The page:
We often read, especially in the Arab world, that a university is following specific standards in applying for accreditation. The choice is mainly between American and British systems.
So what are the differences? Generally, all accreditation systems focus on four main pillars:
- Management, staffing and administration
- Teaching, learning and assessment
- Student welfare
- Premises and facilities.
The difference lies in how these pillars are prioritised. American accrediting organisations traditionally placed more value on “input” factors, such as adequate facilities, properly credentialed faculty, number of students, and students’ scores on college entrance exams. British standards tend to focus more on the quality of a school’s educational outcomes, such as graduation rates and job placement rates. In recent years, however, the American accrediting associations have been focusing more on outcomes, too.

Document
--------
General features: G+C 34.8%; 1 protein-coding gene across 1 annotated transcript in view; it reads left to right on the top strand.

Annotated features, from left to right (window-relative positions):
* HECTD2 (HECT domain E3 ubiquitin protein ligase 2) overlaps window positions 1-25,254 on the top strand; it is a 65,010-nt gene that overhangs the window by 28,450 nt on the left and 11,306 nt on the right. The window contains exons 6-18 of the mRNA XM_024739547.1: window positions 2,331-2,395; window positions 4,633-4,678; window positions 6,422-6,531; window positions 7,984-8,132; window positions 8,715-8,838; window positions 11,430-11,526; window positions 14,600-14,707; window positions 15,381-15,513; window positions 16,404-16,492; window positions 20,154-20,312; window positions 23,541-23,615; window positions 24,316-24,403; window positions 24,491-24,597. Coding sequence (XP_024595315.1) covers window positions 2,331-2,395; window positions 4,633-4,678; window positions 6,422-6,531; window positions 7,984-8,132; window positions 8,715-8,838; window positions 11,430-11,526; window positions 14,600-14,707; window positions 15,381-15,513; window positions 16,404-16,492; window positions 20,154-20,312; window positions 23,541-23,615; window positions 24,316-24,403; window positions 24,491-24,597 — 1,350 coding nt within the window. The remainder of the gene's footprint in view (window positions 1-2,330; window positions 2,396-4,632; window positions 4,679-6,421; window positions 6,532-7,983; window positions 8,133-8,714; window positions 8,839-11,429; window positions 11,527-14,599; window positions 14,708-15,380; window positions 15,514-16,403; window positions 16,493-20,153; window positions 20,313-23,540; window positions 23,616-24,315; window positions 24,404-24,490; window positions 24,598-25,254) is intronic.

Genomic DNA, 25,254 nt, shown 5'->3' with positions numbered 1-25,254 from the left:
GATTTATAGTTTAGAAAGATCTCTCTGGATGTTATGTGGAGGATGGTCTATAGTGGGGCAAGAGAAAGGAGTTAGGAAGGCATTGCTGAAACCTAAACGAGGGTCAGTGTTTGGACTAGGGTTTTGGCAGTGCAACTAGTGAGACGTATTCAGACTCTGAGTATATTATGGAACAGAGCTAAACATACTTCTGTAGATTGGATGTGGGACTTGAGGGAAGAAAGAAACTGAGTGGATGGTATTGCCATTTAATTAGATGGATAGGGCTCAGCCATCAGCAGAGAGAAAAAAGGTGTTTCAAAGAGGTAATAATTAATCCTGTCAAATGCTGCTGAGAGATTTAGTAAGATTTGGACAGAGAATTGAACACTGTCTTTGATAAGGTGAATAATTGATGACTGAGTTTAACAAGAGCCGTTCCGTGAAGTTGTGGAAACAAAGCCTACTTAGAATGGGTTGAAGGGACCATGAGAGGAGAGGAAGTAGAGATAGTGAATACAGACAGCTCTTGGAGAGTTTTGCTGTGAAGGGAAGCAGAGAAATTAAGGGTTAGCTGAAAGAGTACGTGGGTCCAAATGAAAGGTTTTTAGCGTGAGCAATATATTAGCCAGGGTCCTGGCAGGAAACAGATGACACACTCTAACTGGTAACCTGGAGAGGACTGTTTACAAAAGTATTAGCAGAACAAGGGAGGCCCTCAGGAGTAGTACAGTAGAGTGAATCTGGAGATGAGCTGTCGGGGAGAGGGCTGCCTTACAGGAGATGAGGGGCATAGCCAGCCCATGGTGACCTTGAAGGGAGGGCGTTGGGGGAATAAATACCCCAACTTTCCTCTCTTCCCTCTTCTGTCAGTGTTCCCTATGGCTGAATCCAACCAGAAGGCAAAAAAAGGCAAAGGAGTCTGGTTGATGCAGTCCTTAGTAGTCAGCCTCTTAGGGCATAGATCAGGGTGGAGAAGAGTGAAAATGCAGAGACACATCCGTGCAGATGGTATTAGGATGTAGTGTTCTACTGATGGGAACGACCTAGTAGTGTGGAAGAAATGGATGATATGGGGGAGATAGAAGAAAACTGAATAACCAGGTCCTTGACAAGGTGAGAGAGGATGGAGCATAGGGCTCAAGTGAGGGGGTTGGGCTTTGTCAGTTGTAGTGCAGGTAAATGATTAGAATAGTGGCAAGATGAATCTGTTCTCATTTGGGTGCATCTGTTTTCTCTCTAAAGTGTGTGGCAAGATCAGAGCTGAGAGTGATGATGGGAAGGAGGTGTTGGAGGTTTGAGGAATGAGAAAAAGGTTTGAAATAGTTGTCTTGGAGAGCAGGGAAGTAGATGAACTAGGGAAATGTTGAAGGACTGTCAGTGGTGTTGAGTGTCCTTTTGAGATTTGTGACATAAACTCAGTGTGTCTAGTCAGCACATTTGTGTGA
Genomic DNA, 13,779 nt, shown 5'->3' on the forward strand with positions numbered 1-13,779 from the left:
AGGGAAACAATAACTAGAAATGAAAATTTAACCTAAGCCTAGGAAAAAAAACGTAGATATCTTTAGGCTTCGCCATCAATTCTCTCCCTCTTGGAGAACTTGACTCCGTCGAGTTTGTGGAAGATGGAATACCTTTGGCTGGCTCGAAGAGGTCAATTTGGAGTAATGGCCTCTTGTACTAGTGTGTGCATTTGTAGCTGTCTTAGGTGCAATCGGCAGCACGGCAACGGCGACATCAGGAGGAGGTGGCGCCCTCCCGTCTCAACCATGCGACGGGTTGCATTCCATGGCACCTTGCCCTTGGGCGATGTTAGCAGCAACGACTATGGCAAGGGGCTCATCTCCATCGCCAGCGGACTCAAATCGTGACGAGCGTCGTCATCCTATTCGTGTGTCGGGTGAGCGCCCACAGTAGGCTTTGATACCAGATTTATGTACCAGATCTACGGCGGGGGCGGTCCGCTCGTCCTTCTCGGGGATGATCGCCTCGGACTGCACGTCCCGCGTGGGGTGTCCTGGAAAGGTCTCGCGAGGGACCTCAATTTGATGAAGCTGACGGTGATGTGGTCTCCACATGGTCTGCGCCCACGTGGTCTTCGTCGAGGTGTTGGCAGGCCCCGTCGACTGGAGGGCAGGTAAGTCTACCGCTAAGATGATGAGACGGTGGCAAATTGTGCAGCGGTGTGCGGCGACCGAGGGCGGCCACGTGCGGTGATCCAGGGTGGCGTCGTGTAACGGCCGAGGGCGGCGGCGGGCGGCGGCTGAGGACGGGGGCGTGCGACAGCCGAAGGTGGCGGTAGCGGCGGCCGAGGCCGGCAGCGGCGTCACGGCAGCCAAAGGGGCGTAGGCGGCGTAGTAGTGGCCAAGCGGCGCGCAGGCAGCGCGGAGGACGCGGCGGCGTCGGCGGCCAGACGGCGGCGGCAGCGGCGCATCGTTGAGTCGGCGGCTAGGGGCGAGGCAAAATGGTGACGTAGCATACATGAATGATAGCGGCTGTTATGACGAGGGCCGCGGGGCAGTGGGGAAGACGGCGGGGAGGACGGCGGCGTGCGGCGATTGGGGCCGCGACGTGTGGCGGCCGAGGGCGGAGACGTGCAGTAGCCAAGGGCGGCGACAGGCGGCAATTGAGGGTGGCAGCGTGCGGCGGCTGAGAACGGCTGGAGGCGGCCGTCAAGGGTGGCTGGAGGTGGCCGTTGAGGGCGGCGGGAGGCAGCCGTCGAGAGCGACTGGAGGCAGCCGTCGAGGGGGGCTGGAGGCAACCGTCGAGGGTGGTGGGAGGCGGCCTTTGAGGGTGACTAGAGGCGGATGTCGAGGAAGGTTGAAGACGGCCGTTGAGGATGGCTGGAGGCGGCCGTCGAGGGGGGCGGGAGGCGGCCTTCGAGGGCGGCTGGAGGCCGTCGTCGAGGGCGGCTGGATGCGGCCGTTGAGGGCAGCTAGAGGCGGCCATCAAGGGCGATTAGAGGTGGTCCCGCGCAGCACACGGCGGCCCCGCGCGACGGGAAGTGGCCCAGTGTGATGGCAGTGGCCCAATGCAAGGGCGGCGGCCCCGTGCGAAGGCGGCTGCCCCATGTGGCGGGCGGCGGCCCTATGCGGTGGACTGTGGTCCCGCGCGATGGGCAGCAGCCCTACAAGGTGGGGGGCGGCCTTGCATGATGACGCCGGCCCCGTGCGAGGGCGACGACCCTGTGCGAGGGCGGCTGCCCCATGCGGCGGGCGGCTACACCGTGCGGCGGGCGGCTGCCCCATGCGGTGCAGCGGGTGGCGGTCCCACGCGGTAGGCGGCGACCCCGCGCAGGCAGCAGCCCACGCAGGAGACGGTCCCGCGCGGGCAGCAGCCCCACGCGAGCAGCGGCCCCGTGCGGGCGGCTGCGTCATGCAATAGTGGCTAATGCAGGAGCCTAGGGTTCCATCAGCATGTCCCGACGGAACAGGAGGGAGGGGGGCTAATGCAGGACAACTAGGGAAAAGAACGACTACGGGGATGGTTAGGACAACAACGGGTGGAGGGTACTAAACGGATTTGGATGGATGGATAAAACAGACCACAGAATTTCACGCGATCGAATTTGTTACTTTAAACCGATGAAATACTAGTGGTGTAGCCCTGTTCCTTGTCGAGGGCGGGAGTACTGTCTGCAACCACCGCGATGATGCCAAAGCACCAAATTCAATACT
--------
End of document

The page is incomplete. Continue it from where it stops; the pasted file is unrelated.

Arab universities—that is, institutions authorized by their own country’s education ministries that do not seek international accreditation—mainly mix and match the two systems.
Why Accreditation Is Important
This takes us to an important question: who benefits from accreditation?
Accreditation assists in determining whether an institution meets or exceeds minimal quality criteria. Based on this information, parents and students can more easily identify appropriate colleges for enrollment, taking into consideration that in many Arab countries tuition fees are looked upon as an investment.
On the graduate-study level, it is essential for students to know whether their transfer credits are acceptable or not, particularly when they are planning to continue their education overseas. Most scholarships for graduate students are granted to graduates of accredited ’universities. In some countries, having graduated from an accredited faculty or programme establishes a foundation for ascertaining the eligibility for postgraduate student aid, mostly in the countries where scientific and cultural missions arestill limited to the state.